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Threadripper 3990X CPU Cooling Comparison – Taming the Beast

So, what exactly is going on with the be quiet! Dark Rock Pro TR4 (and by extension the Cooler Master Wraith Ripper)? Surely a hefty dual-tower air cooler with sufficient heatpipe capacity and good, albeit relatively slow, fans should be closer to the Noctua U14S performance?

The quick and easy suggestion is that the heatpipes may have been saturated with such a heavy heat load. It is reasonable to think that such an occurrence could have led to inadequate cooling performance that spiralled the 3990X into thermal runaway and a system crash.

Closer examination highlights how the be quiet! Dark Rock Pro TR4 and, by a greater extent, the Wraith Ripper utilise true Threadripper-sized base plates but without Threadripper-3000 optimised heatpipe layouts. This can be seen by the angles at which the heatpipes enter the sizeable cooler base plates in an approach that is clearly centre seeking.

The implication is that both be quiet! and Cooler Master have centre-weighted their actual contact points between the heatpipes and the base plate. This, in turn, places far greater emphasis on the conduction capability of the base plate towards those centre-weighted heatpipes, in addition to effective thermal conduction across the entire Threadripper-3000 heatspreader.

By comparison, Noctua’s design uses heatpipe contact points that are more evenly spread across the Threadripper-sized base plate. In turn, this gives Noctua better coverage towards the edges of the Threadripper-3000 heatspreader and on the 3990X that is absolutely critical given the package topology. The same logic can be applied to the IceGiant cooler as its full-cover base uses a thermosiphon evaporator system rather than heatpipes.

How do we know this is the case though? Well, Leo initially presented the very smart idea of simply cutting up the CPU coolers and examining the heatpipe orientations and contact points with respect to the base plate. However, the ongoing global issues meant that access to the necessary equipment is not possible.

Instead, we analysed the HWiNFO recorded temperature data from each CCD chiplet. It is clear that there is significant variance in the temperatures between a group of four CCDs compared to a group of another four CCDs for the Cooler Master, be quiet!, and Corsair coolers. This variance did not exist to as significant an extent on the Noctua and IceGiant coolers.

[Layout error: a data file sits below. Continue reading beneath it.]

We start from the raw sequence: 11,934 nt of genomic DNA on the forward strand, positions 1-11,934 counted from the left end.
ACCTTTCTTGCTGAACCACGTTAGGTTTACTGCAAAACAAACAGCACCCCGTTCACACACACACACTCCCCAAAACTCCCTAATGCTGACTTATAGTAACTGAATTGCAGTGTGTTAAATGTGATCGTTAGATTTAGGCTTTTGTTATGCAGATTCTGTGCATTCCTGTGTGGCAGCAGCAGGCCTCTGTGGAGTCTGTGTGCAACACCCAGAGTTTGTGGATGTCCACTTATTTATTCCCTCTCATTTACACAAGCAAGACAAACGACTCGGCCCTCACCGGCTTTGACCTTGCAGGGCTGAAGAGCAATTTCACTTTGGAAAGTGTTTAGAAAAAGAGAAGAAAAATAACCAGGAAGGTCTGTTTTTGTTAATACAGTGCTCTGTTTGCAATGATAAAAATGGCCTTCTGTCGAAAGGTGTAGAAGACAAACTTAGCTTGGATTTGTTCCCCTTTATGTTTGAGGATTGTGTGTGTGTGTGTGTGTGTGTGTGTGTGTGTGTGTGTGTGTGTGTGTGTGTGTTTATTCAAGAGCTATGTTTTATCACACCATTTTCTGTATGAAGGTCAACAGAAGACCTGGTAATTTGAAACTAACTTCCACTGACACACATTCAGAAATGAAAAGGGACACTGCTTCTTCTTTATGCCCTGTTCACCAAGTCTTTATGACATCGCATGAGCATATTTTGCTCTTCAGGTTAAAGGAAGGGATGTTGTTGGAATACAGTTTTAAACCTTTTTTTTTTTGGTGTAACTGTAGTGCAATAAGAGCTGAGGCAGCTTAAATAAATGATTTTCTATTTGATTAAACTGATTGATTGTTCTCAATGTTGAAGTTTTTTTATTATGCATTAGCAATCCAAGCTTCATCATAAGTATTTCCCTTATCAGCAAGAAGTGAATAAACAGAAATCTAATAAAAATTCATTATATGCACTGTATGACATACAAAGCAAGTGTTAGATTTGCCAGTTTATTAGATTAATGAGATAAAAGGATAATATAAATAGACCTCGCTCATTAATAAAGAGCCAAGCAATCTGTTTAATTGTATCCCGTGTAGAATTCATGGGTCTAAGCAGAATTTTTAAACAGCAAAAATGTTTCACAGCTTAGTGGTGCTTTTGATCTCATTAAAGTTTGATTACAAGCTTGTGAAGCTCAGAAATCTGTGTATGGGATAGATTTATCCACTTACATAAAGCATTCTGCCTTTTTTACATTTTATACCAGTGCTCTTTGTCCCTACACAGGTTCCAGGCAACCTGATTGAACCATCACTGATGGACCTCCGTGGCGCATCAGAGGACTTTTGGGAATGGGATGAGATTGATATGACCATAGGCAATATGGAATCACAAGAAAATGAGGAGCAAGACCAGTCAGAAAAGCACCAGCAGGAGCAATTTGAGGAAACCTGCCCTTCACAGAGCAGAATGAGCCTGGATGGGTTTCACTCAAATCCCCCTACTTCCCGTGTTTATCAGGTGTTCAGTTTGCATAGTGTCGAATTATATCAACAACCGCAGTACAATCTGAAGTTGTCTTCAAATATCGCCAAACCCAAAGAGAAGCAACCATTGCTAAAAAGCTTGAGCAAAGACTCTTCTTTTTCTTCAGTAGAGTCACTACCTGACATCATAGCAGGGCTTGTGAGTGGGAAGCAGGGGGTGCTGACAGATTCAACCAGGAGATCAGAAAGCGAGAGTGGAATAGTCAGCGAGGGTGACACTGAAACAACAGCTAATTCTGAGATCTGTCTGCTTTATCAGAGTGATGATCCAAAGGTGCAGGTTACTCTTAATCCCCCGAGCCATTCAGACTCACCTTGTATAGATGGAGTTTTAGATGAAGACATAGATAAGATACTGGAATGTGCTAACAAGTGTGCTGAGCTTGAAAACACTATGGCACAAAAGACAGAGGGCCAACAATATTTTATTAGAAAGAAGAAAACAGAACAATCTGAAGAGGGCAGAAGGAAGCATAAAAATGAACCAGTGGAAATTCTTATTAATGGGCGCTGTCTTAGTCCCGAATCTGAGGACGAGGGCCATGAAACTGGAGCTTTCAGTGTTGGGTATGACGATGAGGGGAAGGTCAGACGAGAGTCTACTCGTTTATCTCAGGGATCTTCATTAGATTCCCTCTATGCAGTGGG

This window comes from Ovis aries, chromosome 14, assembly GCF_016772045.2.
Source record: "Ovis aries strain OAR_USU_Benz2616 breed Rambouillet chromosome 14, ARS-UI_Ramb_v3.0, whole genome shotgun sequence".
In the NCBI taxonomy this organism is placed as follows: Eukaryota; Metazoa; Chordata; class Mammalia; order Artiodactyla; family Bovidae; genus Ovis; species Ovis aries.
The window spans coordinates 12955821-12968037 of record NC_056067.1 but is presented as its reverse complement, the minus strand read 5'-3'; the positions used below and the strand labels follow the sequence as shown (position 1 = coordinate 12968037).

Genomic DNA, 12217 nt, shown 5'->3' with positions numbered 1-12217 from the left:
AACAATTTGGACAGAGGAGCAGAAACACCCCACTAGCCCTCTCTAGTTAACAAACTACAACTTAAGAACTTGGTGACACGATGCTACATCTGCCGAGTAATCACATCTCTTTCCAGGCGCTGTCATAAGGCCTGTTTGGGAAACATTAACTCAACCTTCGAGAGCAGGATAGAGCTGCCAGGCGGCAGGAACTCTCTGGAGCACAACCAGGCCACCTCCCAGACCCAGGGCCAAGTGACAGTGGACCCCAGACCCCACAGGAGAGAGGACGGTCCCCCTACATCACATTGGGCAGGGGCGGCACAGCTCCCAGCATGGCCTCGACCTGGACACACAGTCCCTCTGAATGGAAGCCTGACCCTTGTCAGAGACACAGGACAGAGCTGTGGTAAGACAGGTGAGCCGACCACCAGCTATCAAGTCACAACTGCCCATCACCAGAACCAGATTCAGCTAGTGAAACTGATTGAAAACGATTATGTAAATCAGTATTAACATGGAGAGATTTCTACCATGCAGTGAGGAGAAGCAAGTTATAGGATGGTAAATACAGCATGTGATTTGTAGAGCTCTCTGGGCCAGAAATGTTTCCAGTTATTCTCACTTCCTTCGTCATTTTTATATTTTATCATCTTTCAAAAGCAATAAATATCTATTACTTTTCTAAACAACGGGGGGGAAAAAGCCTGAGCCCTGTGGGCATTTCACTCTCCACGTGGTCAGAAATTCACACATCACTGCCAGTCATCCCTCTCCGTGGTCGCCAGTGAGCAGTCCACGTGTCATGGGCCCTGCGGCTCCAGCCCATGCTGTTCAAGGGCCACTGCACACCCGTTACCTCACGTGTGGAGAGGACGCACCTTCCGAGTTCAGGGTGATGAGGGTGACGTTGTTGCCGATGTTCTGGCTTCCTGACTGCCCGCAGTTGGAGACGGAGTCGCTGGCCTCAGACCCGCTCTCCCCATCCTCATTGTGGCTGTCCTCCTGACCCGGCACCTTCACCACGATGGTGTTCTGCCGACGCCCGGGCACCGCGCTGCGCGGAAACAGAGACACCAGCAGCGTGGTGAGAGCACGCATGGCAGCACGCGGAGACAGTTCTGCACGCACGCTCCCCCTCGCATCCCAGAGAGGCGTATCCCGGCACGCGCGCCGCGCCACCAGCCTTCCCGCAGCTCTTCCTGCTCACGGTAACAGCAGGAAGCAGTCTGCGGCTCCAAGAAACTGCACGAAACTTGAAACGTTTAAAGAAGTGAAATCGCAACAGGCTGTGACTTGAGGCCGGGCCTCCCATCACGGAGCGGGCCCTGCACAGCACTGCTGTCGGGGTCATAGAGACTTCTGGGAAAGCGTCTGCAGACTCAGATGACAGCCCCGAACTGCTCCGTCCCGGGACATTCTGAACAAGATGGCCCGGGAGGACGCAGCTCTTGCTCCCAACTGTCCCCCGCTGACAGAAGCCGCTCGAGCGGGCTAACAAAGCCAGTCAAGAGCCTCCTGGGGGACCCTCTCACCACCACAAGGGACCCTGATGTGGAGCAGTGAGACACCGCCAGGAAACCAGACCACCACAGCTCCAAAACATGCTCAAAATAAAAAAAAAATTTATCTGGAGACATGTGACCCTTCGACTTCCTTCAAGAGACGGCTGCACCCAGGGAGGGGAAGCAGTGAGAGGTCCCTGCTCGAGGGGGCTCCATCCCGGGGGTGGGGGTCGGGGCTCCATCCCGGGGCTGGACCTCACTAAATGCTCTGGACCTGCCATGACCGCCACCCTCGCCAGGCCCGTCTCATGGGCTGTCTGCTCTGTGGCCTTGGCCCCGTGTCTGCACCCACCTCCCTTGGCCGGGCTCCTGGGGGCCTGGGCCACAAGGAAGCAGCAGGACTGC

What this variance in temperature tells us is that certain CCDs are not getting as preferential access to cooling, if you want to put it that way, as the other CCDs. It would be reasonable to think that the four CCDs struggling the most are the four most outwards positioned chiplets. If these chiplets struggle to move their heat across the Threadripper heatspreader (and the CPU cooler base plate), their temperatures will rise faster and will drive system instability due to overheating.

This issue is less prevalent on Threadripper 1000 and 2000 series as the two or four chiplets of those processors are more centre-weighted. Heat can conduct down the silicon of the chiplets towards the centre of the heatspreader where CPU coolers are typically biased.

That is not the case with Threadripper 3990X whereby the outermost heat-producing CCDs are not physically connected to the innermost chiplets. They therefore need to rely on the heatspreader and CPU cooler base to transfer their thermal energy across its surface area and towards the central heatpipes. Of course, the higher thermal density of the 74mm2 Zen 2 7nm chiplets is also a factor.

Put simply, a full cover baseplate that was designed with Threadripper 1000 and 2000 in mind is not necessarily well optimised for Threadripper 3990X. This is due to its vastly different chiplet topology and significant change in thermal hotspot locations. By extension, the more centralised chiplet layout for the four-CCD Threadripper 3960X and 3970X will provide different outcomes.

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